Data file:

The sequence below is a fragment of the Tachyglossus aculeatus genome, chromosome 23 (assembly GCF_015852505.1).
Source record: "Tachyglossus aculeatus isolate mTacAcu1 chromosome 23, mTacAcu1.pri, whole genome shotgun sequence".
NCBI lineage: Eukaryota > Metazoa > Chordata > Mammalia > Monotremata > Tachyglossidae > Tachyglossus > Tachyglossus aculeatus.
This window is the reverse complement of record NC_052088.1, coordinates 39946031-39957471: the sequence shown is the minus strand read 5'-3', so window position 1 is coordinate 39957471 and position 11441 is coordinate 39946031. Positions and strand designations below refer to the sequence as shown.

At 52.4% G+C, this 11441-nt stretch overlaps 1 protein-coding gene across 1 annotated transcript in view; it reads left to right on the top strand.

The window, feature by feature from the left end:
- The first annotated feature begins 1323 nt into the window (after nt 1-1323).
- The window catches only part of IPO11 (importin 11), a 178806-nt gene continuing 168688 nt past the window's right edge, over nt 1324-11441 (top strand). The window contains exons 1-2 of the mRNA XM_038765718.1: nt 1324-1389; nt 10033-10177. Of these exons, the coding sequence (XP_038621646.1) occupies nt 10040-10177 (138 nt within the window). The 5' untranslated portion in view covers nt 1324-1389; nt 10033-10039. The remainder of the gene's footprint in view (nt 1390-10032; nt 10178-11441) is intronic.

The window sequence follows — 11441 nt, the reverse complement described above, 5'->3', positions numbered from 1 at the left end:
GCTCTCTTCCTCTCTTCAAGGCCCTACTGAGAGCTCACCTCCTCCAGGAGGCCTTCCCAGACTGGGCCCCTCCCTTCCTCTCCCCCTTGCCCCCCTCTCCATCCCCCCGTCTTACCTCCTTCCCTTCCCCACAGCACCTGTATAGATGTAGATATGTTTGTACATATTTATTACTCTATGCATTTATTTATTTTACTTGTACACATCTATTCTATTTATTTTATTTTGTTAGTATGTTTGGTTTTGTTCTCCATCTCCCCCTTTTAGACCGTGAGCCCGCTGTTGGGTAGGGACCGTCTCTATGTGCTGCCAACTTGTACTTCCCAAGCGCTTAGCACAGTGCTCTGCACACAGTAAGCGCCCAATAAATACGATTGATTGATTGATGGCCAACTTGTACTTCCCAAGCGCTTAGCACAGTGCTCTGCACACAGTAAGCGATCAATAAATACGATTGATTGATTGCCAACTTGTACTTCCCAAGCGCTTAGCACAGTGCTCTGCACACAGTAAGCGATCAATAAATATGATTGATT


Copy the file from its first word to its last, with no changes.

The sequence below is a fragment of the Tachyglossus aculeatus genome, chromosome 23 (assembly GCF_015852505.1).
Source record: "Tachyglossus aculeatus isolate mTacAcu1 chromosome 23, mTacAcu1.pri, whole genome shotgun sequence".
NCBI lineage: Eukaryota > Metazoa > Chordata > Mammalia > Monotremata > Tachyglossidae > Tachyglossus > Tachyglossus aculeatus.
This window is the reverse complement of record NC_052088.1, coordinates 39946031-39957471: the sequence shown is the minus strand read 5'-3', so window position 1 is coordinate 39957471 and position 11441 is coordinate 39946031. Positions and strand designations below refer to the sequence as shown.

At 52.4% G+C, this 11441-nt stretch overlaps 1 protein-coding gene across 1 annotated transcript in view; it reads left to right on the top strand.

The window, feature by feature from the left end:
- The first annotated feature begins 1323 nt into the window (after nt 1-1323).
- The window catches only part of IPO11 (importin 11), a 178806-nt gene continuing 168688 nt past the window's right edge, over nt 1324-11441 (top strand). The window contains exons 1-2 of the mRNA XM_038765718.1: nt 1324-1389; nt 10033-10177. Of these exons, the coding sequence (XP_038621646.1) occupies nt 10040-10177 (138 nt within the window). The 5' untranslated portion in view covers nt 1324-1389; nt 10033-10039. The remainder of the gene's footprint in view (nt 1390-10032; nt 10178-11441) is intronic.

The window sequence follows — 11441 nt, the reverse complement described above, 5'->3', positions numbered from 1 at the left end:
GCTCTCTTCCTCTCTTCAAGGCCCTACTGAGAGCTCACCTCCTCCAGGAGGCCTTCCCAGACTGGGCCCCTCCCTTCCTCTCCCCCTTGCCCCCCTCTCCATCCCCCCGTCTTACCTCCTTCCCTTCCCCACAGCACCTGTATAGATGTAGATATGTTTGTACATATTTATTACTCTATGCATTTATTTATTTTACTTGTACACATCTATTCTATTTATTTTATTTTGTTAGTATGTTTGGTTTTGTTCTCCATCTCCCCCTTTTAGACCGTGAGCCCGCTGTTGGGTAGGGACCGTCTCTATGTGCTGCCAACTTGTACTTCCCAAGCGCTTAGCACAGTGCTCTGCACACAGTAAGCGCCCAATAAATACGATTGATTGATTGATGGCCAACTTGTACTTCCCAAGCGCTTAGCACAGTGCTCTGCACACAGTAAGCGATCAATAAATACGATTGATTGATTGCCAACTTGTACTTCCCAAGCGCTTAGCACAGTGCTCTGCACACAGTAAGCGATCAATAAATATGATTGATT